My mother was HIV positive. I remember when she sat down to tell me. She spoke with such somber disappointment; an air of defeat all around her. I responded with shock which wasn’t the best response, but it’s the one that occurs when something you never thought could happen happens to you.
It was exactly this moment that HIV became real to me. It didn’t take me long to process it. Despite my initial shock, there was nothing to process. She was my mother, I loved her just the same. Her diagnoses did not matter to me and soon it left my mind altogether, but it never left hers. How could it with the stigma of HIV lingering stagnant all around us despite medical advances?
Suicide by Diagnosis
During the time after my mother had been diagnosed, she had also been diagnosed with cervical cancer. I lived a distance away so I didn’t see my mom that often. When I did see her I was constantly reminded of her diagnoses as I watched her withdraw from the world, withdraw from family, from us, her children, from her grandchild, my daughter whom I knew was her most favorite something in this life…my best gift I could have given her. The stigma of HIV had my mother by the balls if there were such a thing for her. She was cornered in a depressing and lonely place.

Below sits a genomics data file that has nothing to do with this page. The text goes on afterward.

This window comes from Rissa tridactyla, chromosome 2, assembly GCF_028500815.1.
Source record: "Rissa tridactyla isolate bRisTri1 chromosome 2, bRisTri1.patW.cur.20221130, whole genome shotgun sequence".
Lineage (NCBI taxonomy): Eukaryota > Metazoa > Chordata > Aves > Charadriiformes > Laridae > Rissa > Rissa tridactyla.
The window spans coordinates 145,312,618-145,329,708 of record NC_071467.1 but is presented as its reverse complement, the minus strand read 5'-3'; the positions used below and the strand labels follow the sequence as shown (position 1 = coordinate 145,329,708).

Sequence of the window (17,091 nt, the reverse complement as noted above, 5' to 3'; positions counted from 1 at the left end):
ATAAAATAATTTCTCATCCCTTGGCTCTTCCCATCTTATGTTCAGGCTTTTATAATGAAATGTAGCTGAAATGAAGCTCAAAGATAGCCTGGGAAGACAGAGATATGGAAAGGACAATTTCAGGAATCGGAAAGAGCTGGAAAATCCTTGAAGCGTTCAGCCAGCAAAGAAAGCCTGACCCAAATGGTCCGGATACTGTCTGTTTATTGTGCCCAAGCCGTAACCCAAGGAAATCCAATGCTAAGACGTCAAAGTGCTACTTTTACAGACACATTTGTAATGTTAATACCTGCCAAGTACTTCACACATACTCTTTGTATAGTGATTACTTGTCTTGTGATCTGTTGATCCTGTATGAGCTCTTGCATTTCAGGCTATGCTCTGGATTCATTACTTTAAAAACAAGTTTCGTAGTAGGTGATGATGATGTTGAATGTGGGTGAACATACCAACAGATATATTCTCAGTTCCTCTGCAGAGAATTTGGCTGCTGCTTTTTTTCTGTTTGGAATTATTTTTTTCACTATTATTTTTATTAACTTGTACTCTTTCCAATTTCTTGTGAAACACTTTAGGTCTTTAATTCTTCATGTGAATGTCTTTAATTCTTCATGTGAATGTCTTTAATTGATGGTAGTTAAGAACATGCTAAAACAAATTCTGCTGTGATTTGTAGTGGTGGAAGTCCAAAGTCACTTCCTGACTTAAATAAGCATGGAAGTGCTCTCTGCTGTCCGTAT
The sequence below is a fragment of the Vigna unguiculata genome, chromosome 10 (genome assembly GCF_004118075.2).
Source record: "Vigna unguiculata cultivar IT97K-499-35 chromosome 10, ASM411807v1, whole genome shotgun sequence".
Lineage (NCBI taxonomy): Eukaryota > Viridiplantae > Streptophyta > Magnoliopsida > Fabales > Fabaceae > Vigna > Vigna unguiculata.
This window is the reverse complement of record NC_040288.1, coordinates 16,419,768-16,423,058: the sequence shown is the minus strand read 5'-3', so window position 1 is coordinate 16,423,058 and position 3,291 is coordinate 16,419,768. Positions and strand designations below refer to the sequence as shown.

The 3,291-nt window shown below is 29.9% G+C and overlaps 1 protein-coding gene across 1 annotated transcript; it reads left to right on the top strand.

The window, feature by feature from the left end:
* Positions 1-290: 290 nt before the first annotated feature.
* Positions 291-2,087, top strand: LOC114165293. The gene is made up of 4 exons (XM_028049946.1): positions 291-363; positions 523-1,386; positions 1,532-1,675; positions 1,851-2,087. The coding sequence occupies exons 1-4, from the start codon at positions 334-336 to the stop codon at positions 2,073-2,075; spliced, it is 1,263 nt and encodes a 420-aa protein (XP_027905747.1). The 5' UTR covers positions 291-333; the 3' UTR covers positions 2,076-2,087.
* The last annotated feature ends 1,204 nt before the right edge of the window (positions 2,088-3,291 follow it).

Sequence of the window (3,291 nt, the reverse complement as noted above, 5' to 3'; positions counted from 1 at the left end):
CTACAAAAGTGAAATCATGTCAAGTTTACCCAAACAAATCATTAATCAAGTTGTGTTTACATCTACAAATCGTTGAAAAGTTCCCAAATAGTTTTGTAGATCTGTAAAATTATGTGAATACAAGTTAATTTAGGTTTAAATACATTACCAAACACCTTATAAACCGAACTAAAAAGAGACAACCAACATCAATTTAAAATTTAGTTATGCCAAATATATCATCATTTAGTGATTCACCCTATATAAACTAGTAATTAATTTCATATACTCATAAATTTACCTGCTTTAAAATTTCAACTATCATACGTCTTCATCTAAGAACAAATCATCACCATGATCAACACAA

The hugs and kisses became fewer and the distance greater. It was like she was punishing herself, so careful not to pass her virus to others. Prior to her diagnoses, I used to say to her, “Ma, you can’t contract HIV that way.” Then she’d tell me, “That’s what they tell you now, years later they’ll be saying something different.” As a nurse, she had a lot of inside information on the “unknowns” of HIV. Just a random tidbit.
She’d tell me about her experiences and encounters with people who were aware of her diagnoses. Sometimes she’d become so hurt by the judgement, she’d erupt in anger and other times she’d laugh hysterically about the facial expressions and reactions of others. Mostly she just stayed tucked away from everything and everyone.
Your love is my love; Your pain is my pain.